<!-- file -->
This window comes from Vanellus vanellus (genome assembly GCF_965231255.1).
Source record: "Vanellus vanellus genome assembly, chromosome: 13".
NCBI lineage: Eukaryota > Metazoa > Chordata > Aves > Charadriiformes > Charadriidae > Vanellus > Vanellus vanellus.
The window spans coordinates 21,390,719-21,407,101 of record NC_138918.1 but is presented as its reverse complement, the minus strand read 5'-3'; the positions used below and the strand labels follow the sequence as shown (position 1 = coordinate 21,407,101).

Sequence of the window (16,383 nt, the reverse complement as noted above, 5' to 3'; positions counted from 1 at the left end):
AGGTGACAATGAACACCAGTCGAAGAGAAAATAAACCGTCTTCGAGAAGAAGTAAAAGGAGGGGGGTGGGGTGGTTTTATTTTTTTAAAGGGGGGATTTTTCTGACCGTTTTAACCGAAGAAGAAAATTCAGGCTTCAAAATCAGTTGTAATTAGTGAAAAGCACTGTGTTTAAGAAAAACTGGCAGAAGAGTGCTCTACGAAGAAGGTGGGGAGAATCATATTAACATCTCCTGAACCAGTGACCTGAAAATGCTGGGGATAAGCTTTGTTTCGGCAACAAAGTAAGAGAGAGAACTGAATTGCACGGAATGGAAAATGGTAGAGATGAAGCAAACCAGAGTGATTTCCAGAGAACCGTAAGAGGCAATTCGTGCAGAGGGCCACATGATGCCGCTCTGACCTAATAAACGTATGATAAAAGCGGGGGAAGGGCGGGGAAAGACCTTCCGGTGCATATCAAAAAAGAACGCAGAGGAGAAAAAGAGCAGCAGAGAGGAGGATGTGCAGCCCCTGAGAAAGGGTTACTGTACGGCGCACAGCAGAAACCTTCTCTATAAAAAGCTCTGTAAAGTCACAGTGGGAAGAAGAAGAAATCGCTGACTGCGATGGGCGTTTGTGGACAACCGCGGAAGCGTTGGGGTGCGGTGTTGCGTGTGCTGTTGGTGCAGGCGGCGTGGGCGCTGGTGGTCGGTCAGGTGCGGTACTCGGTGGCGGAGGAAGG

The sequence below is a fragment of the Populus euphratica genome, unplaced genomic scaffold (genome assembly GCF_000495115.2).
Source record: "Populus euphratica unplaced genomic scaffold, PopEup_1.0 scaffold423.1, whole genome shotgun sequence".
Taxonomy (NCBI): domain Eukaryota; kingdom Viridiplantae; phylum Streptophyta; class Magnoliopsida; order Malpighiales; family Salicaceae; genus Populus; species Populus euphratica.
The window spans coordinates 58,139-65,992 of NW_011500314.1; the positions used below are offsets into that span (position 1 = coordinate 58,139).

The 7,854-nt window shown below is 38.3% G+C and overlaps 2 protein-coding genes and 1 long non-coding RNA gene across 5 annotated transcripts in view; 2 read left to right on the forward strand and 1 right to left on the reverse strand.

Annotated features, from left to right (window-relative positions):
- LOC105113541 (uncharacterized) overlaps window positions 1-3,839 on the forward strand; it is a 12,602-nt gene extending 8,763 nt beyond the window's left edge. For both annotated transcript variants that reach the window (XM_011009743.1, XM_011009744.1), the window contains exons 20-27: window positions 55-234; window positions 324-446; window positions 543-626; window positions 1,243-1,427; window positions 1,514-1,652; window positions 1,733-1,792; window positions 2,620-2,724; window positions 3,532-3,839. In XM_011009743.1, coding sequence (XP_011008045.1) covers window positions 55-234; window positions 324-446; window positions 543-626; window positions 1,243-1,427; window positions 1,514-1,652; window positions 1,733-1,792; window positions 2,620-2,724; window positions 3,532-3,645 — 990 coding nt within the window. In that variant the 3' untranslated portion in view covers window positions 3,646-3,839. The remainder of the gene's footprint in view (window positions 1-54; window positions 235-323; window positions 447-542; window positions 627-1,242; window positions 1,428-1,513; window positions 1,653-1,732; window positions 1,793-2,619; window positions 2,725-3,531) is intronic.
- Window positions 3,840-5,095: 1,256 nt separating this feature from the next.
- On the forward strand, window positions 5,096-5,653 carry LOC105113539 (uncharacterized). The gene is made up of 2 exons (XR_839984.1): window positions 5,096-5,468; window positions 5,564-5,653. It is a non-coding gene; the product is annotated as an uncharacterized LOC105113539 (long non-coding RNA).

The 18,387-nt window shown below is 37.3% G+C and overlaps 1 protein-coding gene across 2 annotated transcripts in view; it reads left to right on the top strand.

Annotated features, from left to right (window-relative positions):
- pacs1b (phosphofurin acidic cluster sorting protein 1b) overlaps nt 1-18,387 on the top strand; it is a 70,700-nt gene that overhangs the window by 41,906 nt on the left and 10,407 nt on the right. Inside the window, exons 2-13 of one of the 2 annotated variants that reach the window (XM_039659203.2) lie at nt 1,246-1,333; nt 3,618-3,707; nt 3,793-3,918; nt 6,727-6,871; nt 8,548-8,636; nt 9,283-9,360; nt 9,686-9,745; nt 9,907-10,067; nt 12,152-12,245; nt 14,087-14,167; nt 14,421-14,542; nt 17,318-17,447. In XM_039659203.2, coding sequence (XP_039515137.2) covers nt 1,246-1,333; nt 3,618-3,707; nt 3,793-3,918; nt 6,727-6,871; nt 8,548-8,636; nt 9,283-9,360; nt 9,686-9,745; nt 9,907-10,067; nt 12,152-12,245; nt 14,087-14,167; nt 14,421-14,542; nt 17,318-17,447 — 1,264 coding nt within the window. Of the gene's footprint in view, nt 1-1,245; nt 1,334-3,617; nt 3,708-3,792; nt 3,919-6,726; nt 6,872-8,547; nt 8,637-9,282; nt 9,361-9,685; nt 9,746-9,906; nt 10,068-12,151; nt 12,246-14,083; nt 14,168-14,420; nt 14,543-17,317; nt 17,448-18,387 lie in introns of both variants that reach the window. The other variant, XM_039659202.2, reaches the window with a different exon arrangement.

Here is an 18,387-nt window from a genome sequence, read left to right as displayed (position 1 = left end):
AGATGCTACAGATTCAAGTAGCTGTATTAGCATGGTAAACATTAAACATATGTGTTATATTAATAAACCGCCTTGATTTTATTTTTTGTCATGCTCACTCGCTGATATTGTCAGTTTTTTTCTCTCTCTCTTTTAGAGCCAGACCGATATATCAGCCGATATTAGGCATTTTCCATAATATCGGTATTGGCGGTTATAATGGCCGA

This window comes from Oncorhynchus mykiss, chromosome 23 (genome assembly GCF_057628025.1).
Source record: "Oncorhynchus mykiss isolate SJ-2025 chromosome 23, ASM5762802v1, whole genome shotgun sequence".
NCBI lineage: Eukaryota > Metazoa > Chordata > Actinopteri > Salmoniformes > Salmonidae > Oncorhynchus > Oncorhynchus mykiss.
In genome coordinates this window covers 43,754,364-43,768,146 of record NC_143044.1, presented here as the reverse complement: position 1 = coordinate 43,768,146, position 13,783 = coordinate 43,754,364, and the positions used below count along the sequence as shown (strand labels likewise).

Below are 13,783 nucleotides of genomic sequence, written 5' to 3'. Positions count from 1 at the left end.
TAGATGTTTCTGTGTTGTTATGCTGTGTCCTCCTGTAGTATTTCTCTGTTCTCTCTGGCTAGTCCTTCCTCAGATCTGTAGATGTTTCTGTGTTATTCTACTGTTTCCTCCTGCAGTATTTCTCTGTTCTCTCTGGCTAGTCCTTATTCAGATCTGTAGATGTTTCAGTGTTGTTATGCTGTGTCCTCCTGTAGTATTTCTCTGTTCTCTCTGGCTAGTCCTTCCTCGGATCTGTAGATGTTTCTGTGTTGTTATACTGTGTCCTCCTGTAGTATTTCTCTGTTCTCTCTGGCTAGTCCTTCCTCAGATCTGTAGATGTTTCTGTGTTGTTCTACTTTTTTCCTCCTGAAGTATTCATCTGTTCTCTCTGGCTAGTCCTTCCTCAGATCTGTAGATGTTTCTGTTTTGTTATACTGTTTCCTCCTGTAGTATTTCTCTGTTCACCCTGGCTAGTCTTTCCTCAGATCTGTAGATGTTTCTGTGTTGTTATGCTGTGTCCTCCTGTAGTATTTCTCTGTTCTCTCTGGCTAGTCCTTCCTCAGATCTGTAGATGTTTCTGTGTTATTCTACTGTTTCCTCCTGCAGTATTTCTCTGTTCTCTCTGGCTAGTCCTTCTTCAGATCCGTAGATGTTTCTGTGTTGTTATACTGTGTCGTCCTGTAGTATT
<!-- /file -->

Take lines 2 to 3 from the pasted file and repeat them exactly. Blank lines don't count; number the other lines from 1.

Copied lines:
Source record: "Vanellus vanellus genome assembly, chromosome: 13".
NCBI lineage: Eukaryota > Metazoa > Chordata > Aves > Charadriiformes > Charadriidae > Vanellus > Vanellus vanellus.